August 27, 2008
Corn genetics may lead to next generation of plant-based biofuelsWEST LAFAYETTE, Ind. - Identifying the corn genes involved with plant cell wall generation and learning their function will help develop new, more productive sources of transportation biofuel, according to two Purdue University researchers.
Nick Carpita and Maureen McCann will study genes involved in the formation of cell walls in the group of plants known as grasses, which includes corn. The goal is to find ways to produce more biomass containing more sugars that can be efficiently processed into biofuel.
"The close evolutionary and genomic relationships of
The research team will analyze the genes in both maize and switchgrass. Switchgrass is another plant investigated for biofuel production, but it also needs modification to increase yields.
Researchers already know that most plants use about 10 percent of their entire genome for cell wall construction, but very little is known about the specific functions of those genes.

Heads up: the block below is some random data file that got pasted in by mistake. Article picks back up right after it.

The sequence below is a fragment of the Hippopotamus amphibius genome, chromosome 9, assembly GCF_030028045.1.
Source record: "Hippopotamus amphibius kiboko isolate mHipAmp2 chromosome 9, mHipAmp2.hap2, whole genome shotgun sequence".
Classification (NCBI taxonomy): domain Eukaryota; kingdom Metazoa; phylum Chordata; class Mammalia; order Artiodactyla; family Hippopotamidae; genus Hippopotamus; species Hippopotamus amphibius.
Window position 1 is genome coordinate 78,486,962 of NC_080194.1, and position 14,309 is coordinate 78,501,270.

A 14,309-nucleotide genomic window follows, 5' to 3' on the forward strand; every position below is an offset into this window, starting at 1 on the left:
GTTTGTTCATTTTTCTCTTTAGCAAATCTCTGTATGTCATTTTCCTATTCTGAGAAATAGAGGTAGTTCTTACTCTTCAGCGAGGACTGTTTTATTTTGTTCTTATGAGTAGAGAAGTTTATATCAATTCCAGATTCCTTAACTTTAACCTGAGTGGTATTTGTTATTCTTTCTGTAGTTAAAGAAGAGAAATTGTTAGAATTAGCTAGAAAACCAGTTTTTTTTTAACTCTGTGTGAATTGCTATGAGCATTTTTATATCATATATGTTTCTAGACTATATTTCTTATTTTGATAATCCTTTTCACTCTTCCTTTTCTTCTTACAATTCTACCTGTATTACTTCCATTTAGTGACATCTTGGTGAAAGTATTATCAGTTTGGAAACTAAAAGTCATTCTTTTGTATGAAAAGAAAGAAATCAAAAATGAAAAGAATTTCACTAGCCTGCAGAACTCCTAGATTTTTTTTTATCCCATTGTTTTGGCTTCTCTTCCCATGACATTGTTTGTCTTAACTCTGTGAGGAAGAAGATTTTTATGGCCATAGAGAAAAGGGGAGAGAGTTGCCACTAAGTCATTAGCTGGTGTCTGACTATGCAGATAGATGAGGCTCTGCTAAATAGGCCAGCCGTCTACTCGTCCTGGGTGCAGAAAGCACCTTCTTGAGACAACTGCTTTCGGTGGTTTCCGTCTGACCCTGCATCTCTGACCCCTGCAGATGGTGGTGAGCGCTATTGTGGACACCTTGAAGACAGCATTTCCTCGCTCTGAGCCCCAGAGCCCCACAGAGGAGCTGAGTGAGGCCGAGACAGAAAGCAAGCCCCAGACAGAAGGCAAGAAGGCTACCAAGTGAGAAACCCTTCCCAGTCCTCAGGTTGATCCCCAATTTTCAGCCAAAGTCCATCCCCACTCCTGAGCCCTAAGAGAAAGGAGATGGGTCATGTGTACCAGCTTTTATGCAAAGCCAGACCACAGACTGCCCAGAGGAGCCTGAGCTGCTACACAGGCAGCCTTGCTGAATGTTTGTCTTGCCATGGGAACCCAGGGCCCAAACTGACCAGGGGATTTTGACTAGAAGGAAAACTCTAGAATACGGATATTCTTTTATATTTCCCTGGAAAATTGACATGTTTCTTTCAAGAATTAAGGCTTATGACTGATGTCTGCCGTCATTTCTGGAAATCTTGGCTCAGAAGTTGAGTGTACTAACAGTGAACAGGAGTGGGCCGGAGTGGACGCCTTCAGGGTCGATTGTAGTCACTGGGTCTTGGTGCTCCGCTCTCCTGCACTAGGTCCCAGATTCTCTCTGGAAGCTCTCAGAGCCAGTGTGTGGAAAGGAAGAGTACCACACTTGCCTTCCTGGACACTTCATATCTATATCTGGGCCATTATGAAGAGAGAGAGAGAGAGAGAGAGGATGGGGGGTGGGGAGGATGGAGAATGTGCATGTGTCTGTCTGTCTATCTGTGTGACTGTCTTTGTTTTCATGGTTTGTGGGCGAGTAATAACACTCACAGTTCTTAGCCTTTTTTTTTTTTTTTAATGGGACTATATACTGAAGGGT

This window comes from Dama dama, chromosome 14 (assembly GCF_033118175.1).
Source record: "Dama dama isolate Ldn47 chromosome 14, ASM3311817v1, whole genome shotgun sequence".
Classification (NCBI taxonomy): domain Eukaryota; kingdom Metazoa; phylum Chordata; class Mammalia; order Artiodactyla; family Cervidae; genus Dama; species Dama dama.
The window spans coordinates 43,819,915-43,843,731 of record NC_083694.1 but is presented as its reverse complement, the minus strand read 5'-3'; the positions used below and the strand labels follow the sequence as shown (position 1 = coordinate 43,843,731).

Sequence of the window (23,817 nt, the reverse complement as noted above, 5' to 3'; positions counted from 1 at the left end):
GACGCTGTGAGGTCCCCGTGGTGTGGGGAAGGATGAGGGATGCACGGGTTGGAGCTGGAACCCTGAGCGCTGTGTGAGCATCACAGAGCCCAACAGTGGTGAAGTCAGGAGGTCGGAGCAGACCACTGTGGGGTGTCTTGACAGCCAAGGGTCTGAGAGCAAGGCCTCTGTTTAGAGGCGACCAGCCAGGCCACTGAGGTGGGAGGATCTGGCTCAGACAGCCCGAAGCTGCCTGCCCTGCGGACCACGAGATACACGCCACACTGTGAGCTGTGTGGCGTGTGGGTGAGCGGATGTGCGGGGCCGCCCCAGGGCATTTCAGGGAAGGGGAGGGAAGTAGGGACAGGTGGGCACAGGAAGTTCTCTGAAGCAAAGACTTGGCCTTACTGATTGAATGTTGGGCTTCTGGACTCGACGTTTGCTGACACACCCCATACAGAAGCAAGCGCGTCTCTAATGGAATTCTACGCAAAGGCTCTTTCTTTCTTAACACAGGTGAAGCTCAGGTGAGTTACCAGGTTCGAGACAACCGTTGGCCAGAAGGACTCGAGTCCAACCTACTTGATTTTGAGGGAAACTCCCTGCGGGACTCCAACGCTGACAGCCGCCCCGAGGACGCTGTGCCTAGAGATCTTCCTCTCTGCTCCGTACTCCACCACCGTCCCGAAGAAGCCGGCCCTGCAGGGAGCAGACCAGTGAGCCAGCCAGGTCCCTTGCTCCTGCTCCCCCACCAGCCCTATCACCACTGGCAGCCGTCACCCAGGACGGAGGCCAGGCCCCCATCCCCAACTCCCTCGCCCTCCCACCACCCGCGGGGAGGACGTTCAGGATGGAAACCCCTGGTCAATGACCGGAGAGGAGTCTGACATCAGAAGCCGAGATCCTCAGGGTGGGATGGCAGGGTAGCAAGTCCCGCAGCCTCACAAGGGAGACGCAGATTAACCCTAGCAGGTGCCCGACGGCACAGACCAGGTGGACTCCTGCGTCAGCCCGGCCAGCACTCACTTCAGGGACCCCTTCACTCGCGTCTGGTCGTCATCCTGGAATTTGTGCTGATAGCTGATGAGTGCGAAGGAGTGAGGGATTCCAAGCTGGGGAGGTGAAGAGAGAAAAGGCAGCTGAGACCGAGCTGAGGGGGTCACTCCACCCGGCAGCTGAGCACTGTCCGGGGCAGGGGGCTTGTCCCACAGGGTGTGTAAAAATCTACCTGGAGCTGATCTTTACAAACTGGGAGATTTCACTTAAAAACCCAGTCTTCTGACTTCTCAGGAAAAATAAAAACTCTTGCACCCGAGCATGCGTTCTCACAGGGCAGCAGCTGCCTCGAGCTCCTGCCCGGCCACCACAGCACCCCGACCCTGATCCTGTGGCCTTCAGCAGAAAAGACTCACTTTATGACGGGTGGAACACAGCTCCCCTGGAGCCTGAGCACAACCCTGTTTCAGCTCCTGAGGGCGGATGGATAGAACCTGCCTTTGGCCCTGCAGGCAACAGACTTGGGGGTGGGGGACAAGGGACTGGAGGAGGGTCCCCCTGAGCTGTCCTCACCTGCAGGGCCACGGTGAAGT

"Maize has the same genes arranged in the same order
In the United States, ethanol is mainly made from corn because starch in the kernels is easily converted to sugar for fermentation to the alternative fuel. Scientists are studying ways to more easily produce fuel from plant biomass, which is composed of cell walls.
Identifying and classifying the genes for cell wall building and regulation in maize also will help determine how grasses grow and develop.
A U.S. Department of Energy/U.S. Department of Agriculture research program to accelerate development of biofuels from plants funds Carpita and McCann's genomic plant cell wall construction study with a $1.2 million grant.
Writer: Susan A. Steeves, (765) 496-7481, email@example.com
Sources: Nicholas Carpita, (765) 494-4653, firstname.lastname@example.org
Maureen McCann, (765) 496-1779, email@example.com
Purdue News Service: (765) 494-2096; firstname.lastname@example.org
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